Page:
Elegance of language

AuthorMessage
Admiral
Jul 27, 2012
1190
So often in Pirate101, the way characters speak puts you right in the 'reality' of the place, such as the deliberately 'pirate-y' language many characters use in Skull Island, or the way the watermoles always refer to themselves in third person. But what I would particularly like to address now is the evocative language of Aquila.

In Aquila, you are not told "Go sink some enemy ships" but rather to "Fall upon the Ophidian Ships." You are not asked "So, what are you doing here?" but instead "What does a stranger from afar seek?" Nor are we answered regretfully "Sorry, kid, I can't help you," rather, "But aid you I can not." Characters are described for their major personality trait -- "stern Eaglememnon" or notable physical characteristics, such as "mighty thews". And when Homer begins his tale, he does it in the beloved classical fashion -- "Sing, O Muses..."

All of this use of language adds splendidly to the feeling that you have entered a place of myth and legend. I must express my admiration for a job so very well done, in so many ways.

Virtuous Anne Radcliffe

Pirate Overlord
Mar 10, 2009
6079
Anne Radcliffe on Sep 2, 2013 wrote:
So often in Pirate101, the way characters speak puts you right in the 'reality' of the place, such as the deliberately 'pirate-y' language many characters use in Skull Island, or the way the watermoles always refer to themselves in third person. But what I would particularly like to address now is the evocative language of Aquila.

In Aquila, you are not told "Go sink some enemy ships" but rather to "Fall upon the Ophidian Ships." You are not asked "So, what are you doing here?" but instead "What does a stranger from afar seek?" Nor are we answered regretfully "Sorry, kid, I can't help you," rather, "But aid you I can not." Characters are described for their major personality trait -- "stern Eaglememnon" or notable physical characteristics, such as "mighty thews". And when Homer begins his tale, he does it in the beloved classical fashion -- "Sing, O Muses..."

All of this use of language adds splendidly to the feeling that you have entered a place of myth and legend. I must express my admiration for a job so very well done, in so many ways.

Virtuous Anne Radcliffe
Well said Anne and I couldn't agree with you more. I have been a lover of books since I learned to read and my love affair with words has never stopped. The wonderful moods KingsIsle's writers paint with their delightfully placed words are savory foods for the imagination's eye or ear as it be. There is so much treasure in the writing here that I just love. It is the very reason I have posted about count down timers stopping you from enjoying the wonderful voiceovers in the game. A lot of work went into those lines from the word choices to the way the words are said. It is a delight to read and to hear them. It is a great part of what makes this game great. Not to downplay the graphics or all the beautiful animation work that has been done, I just want to echo my wondrous appreciation for all the hard work that has been done to show just how much can be done with the power of the word. Well done Blind Mew & Crew, extremely very well done.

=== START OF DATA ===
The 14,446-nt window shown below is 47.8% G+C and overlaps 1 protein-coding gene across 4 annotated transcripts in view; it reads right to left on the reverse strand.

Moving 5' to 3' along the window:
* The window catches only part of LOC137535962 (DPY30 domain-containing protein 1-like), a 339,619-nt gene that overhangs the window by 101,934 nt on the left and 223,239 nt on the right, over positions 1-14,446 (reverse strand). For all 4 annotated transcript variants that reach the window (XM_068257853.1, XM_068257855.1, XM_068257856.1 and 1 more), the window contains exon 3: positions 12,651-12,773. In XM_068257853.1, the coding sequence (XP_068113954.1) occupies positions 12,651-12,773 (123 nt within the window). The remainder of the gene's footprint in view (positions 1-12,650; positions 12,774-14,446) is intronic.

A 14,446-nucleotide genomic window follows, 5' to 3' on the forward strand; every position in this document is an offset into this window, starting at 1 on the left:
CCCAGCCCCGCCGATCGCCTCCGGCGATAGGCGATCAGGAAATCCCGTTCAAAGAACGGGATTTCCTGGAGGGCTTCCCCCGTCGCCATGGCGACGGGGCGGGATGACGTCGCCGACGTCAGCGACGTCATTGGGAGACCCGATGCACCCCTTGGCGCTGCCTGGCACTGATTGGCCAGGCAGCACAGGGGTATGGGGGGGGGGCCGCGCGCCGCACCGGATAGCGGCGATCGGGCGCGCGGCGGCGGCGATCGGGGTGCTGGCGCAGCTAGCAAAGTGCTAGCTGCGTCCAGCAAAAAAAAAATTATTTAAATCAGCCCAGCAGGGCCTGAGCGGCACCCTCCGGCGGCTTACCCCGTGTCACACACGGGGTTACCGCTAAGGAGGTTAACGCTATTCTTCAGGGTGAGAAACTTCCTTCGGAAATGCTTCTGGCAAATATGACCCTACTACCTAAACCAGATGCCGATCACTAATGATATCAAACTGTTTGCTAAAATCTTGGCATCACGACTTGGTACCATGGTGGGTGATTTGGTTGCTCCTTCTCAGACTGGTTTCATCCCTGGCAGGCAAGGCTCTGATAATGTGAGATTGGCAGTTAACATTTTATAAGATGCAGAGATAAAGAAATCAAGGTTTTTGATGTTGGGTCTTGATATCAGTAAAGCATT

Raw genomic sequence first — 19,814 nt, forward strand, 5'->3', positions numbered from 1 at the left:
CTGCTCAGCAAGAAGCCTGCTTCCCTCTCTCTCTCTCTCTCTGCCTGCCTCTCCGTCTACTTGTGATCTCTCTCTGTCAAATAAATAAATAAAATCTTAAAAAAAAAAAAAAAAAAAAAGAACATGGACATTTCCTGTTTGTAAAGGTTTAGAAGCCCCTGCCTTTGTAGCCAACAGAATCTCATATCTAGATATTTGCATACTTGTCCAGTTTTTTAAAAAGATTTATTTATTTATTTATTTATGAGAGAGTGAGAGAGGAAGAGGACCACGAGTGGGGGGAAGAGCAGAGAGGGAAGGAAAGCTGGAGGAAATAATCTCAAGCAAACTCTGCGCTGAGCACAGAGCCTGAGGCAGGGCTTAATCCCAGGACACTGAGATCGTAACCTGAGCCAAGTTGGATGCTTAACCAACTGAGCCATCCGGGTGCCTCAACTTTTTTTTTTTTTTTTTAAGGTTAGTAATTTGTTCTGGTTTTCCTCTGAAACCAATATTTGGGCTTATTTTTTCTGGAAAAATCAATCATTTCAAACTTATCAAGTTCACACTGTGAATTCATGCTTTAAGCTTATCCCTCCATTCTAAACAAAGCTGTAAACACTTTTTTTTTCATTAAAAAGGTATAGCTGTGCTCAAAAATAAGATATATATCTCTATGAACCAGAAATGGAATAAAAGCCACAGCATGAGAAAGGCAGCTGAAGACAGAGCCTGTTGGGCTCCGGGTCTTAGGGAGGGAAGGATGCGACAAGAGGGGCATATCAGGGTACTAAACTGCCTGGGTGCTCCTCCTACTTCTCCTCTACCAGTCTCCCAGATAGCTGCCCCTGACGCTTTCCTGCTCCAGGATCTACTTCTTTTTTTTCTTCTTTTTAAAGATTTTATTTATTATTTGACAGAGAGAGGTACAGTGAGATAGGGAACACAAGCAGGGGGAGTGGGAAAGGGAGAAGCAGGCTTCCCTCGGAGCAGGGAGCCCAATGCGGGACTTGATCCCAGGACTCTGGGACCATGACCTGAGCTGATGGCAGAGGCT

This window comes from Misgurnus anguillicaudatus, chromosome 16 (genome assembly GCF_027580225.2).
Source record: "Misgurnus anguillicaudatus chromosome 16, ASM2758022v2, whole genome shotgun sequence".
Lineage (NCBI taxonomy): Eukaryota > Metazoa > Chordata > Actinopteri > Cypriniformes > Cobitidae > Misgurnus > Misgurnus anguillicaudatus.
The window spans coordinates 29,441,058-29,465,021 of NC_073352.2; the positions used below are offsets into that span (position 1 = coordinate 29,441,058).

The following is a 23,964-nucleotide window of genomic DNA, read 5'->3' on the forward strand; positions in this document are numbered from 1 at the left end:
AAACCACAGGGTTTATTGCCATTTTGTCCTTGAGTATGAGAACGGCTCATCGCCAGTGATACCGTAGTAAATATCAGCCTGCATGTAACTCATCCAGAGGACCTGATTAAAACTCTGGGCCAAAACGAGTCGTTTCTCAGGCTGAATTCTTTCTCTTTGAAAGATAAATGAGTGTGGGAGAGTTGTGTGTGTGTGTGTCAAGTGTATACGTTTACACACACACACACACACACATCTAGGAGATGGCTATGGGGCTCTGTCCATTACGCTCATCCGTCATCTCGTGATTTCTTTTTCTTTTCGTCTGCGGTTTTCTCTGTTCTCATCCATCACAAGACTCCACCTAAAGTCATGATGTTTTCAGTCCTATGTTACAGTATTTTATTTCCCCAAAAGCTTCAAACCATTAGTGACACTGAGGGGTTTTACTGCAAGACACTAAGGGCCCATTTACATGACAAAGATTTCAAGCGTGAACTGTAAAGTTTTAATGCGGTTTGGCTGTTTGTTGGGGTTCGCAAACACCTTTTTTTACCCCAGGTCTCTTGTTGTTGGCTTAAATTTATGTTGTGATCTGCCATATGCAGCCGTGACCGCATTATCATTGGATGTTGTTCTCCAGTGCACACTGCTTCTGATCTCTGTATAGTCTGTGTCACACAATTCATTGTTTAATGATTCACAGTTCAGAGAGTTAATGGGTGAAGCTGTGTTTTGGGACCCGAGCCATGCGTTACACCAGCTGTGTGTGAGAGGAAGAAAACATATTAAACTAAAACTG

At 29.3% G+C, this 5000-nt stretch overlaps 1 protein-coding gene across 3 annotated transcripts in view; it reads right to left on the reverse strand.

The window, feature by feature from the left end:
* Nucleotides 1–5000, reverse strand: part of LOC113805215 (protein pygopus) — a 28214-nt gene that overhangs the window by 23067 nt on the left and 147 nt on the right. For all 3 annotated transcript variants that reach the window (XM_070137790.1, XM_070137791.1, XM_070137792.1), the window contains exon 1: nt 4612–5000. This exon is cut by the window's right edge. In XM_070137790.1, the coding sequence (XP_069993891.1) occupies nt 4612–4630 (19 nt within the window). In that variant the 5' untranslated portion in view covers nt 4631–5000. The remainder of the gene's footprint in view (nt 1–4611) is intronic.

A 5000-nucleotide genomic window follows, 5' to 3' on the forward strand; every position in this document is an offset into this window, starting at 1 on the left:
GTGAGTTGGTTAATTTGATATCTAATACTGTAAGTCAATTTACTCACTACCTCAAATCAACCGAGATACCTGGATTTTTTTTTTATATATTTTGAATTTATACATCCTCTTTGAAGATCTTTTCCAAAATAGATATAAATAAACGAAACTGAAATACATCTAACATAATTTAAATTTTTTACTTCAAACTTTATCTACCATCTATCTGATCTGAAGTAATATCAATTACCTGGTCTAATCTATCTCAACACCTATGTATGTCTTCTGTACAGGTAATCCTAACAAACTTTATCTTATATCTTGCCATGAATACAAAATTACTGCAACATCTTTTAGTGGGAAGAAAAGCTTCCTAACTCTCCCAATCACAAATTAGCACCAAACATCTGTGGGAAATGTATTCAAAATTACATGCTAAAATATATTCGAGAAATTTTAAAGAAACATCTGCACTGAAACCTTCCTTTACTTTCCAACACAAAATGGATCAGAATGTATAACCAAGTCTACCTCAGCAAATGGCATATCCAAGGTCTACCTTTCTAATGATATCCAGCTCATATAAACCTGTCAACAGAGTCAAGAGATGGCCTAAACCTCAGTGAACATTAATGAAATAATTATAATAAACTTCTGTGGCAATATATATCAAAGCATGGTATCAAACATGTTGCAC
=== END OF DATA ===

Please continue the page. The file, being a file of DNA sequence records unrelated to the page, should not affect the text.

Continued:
Ensign
Jun 05, 2011
4
i believe kingsisle wouldn't do that because if there were younger kids on here, they wouldn't know what they are talking about or whats going to happen.

Admiral
Jul 27, 2012
1190
Slick Sebastian on Sep 3, 2013 wrote:
i believe kingsisle wouldn't do that because if there were younger kids on here, they wouldn't know what they are talking about or whats going to happen.
Hmm, Derrick, I merely posted some examples of language that KI already uses in their writing, but since this game is for ages 10+, I don't think there would be any problem with the intended audience understanding, even if the words are organized in an elegant or perhaps somewhat archaic way. After all, in the Waldorf philosophy of teaching, 4th and 5th graders have already experienced many of the Greek and Roman myths including perhaps the Iliad and Odyssey arranged for younger readers, and are now going onto the darker Norse myths and some of the more somber stories of the saints. And a lot of 4th graders are reading Harry Potter or similarly complex novels.

When I was in second grade, I continually begged my mother to be allowed to get my hands on Andrew Lang's Fairy books. I had been slow to learn to read, but once I started, the ability really took ahold. My mother felt the books were too complicated for a 7-year-old, but finally my pestering wore her down. The first one I chose was The Purple Fairy Book (because I love purple, of course), and the first story I read was The Tale of Tontlawald. That was a word that was pretty hard for me to grasp (now I realize it is not even an English word, but a German place word), but I eagerly plowed away into the story, the story of a mistreated girl who finds refuge in the fairy world, but must be returned to her own world as she grows up...